This is pretty good

The increase in interest costs for the most vulnerable households makes this worse. And let’s be clear that this policy is targeted on the most vulnerable households, which borrowers and renters always are as they have always the smallest budgets available to meet other costs.

Mortgage interest rates rise. Renters hardest hit.

So, the families and households most likely to be most under stress in the UK will see their bills for mortgages and rents rise rapidly if the Bank gets its way.

Someone’s also going to have to explain how higher interest rates increase rents…..

8 thoughts on “This is pretty good”

  1. It’s entirely counterfactual, isn’t it? It’s the poor who borrow the least It’s the wealthy who carry large debts. A sharp rise in interest rates will see a lot of people who think they are wealthy getting an unpleasant surprise.

  2. Dick Turnip (gimme MOAR of yer money) is 10% right.
    If the rise in interest rates results in fewer people graduating from renting to buying then the demand for rentals increases. Supply is notoriously constrained so rents rise.

    OTOH in the medium / long term property prices stabilise or decline when interest rates are high. So the effect on renters is nugatory and it’s the buy to let crowd who feel the pain.

  3. “…if the Bank gets its way.”
    Behold the modern Horatius Cocles, bravely defending the Sublician bridge against the marauding horde of macroeconomists.

  4. “the demand for rentals increases. Supply is notoriously constrained so rents rise”

    A so-called Conservative government is doing lots to ensure that the shortage of rental houses will burgeon. It’s doing it by adopting the sorts of policies that the Guardian urges, in spite of the obvious fact that if the Guardian recommends something that something must be dud and might possibly be wicked.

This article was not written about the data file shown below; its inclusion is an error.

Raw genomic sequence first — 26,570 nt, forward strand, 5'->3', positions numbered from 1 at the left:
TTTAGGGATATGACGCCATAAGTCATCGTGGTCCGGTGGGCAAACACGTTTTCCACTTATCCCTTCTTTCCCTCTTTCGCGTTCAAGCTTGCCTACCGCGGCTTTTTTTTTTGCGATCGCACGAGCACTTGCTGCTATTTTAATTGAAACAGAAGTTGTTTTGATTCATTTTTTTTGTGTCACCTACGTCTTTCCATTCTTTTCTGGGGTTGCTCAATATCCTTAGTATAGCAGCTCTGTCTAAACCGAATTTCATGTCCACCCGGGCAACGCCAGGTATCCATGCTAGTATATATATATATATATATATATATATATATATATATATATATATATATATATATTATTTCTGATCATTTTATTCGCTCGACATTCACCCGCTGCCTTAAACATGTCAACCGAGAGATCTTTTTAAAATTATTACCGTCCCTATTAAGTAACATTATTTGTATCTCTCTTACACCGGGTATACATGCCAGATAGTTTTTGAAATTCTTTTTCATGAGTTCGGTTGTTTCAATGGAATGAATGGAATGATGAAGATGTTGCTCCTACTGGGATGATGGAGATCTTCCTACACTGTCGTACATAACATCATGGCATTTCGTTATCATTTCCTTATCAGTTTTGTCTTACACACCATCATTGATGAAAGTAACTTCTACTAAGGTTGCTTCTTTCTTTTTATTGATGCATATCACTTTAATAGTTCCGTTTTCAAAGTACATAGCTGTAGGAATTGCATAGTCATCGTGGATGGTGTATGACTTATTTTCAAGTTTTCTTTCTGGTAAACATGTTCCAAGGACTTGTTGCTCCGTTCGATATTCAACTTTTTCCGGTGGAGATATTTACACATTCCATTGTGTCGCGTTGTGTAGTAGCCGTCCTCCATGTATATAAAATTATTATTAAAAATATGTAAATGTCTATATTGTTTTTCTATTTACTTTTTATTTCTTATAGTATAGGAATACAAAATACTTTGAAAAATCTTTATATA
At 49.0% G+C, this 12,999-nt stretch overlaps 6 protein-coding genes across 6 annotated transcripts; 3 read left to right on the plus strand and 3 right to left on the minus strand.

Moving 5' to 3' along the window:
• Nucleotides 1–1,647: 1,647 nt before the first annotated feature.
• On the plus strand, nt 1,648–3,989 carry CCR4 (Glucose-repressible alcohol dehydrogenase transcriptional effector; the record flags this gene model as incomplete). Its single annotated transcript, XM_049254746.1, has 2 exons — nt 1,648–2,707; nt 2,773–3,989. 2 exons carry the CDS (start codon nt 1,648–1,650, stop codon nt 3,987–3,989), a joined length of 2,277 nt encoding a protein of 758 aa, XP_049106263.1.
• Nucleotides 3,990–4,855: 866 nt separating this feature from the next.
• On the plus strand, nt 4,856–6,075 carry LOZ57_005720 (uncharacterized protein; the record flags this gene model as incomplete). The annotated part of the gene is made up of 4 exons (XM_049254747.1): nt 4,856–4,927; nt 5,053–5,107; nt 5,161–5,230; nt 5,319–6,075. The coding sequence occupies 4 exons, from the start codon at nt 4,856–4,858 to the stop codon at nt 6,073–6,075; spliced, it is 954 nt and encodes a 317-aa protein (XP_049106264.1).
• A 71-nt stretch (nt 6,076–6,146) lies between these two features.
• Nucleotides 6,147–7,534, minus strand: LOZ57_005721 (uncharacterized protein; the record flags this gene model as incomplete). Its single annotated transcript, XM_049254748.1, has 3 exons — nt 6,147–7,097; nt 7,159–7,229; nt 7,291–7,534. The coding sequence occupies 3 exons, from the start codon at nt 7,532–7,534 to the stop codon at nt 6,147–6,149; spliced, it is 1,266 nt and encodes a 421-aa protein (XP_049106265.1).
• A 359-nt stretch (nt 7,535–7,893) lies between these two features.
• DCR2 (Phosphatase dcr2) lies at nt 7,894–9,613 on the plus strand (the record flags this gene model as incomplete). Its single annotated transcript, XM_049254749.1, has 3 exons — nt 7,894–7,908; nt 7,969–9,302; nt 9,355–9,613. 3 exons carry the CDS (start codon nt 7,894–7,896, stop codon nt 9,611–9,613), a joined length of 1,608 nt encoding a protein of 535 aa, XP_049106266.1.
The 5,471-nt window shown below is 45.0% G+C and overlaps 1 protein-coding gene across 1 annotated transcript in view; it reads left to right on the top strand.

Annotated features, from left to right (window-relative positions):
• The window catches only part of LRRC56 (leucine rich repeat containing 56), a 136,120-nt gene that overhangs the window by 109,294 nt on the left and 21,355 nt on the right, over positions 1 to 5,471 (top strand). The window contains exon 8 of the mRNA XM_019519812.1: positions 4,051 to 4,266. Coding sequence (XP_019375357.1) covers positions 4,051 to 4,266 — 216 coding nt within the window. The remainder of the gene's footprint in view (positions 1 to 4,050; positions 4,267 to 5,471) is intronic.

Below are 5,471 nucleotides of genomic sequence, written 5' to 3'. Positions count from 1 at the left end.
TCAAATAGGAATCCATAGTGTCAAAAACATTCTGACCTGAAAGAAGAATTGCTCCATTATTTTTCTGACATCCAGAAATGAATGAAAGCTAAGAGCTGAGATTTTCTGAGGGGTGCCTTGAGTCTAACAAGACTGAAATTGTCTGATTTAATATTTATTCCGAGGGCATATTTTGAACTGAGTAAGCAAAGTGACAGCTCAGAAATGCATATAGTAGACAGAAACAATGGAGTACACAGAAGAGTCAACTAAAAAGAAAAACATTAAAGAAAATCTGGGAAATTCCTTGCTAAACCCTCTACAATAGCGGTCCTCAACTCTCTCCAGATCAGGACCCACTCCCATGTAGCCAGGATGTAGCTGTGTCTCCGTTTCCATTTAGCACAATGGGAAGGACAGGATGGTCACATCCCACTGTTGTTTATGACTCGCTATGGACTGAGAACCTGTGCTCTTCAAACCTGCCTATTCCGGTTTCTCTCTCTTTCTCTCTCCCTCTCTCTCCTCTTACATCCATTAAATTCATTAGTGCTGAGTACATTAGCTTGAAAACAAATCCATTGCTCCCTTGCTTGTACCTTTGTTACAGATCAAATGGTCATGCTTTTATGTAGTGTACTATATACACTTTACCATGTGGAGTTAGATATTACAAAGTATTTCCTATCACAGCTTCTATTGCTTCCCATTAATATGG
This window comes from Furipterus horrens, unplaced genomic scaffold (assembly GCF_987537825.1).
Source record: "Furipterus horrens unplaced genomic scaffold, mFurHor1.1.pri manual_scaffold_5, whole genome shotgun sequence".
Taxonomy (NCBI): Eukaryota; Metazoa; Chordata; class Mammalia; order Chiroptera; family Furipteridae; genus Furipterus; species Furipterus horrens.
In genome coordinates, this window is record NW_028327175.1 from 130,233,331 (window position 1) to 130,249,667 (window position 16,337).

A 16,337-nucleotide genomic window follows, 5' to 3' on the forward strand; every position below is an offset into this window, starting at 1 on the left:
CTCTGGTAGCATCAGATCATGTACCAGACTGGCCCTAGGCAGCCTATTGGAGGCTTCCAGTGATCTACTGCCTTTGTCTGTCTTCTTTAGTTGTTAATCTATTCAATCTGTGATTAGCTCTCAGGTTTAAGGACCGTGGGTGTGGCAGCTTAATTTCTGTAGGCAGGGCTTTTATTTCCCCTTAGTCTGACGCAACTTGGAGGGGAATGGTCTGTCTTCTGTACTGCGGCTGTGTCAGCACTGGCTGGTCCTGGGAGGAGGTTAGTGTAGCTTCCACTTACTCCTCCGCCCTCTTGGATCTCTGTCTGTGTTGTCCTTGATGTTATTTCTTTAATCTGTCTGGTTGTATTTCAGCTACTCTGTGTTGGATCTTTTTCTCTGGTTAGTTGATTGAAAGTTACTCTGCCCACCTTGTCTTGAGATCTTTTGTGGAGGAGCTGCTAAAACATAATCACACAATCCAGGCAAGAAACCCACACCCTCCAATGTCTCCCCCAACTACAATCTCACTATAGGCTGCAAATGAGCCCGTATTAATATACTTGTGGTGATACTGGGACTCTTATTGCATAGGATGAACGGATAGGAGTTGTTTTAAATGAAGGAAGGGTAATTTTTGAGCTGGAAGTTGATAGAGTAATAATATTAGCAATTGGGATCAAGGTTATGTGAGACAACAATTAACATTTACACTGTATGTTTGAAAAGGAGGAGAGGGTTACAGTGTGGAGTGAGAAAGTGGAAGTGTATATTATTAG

5. If input costs rise for all manufacturers of a widget, they’ll usually pass on that rise to their customers, safe in the knowledge that all their competitors are doing the same. We see this in practice, eg. airlines increasing fares when the oil price rises.

    Not all landlords have variable-rate mortgages; but sufficient numbers do that they should be able to pass on at least part of the increased cost.

  6. Isn’t the issue that increasingly rental regulations are stopping landlords from increasing rents for existing renters while also making it harder for the landlord to end or not even renew a rental agreement
    Know someone who is thinking of selling his rental property as local regulations mean he can’t pass on cost increases to his tenants who have been there over 5 years and can’t stop them renewing so no option to go back to market and get market rates for him. Apparently even if he renovated he could only increase rent by 10% and has to arrange to rehouse them at no more than what they currently pay in rent during the renovations. And they wonder why it’s so hard to rent locally and rents for places that come up for rental are so high

  7. So any household that is renting or has a mortgage is “most vulnerable” — must account for well over half of all households.

  8. Some bloke on't t'internet

    I find myself wondering if Timmy is being facetious or has missed something here “Someone’s also going to have to explain how higher interest rates increase rents…..”
    As Andrew M says, not all landlords have mortgages, but I would think that those without borrowing are in the minority. Input costs go up, either profit margins go down or output costs go up – that’s basic economics. To be honest, considering the capital tied up, the work involved (I know some would have you believe that being a landlord is “1-rent property, 2-sit back and count the money as it rolls in” – but that’s not the case), and the risks (a bad tenant can trash the place and there’s no realistic chance of getting any meaningful reimbursement); the margins aren’t that high and lowering them isn’t an option for many.
    Then as philip, dearieme, and BniC point out, the current government seems especially determined to persuade landlords to evict tenants and sell up – which leads to a reduction in the number of houses to rent. A very significant proportion of those evicted will also be those unable to afford to buy – so larger pool of tenants seeking smaller pool of properties = higher prices all round until the market rebalances. The fact that those on low incomes, on benefit, and with pets and/or children are becoming even less desirable as tenants – and you quickly see that the policies being pushed by the economically illiterate outfits like Generation Rent and Shelter are actually making things worse for those they claim to be supporting.

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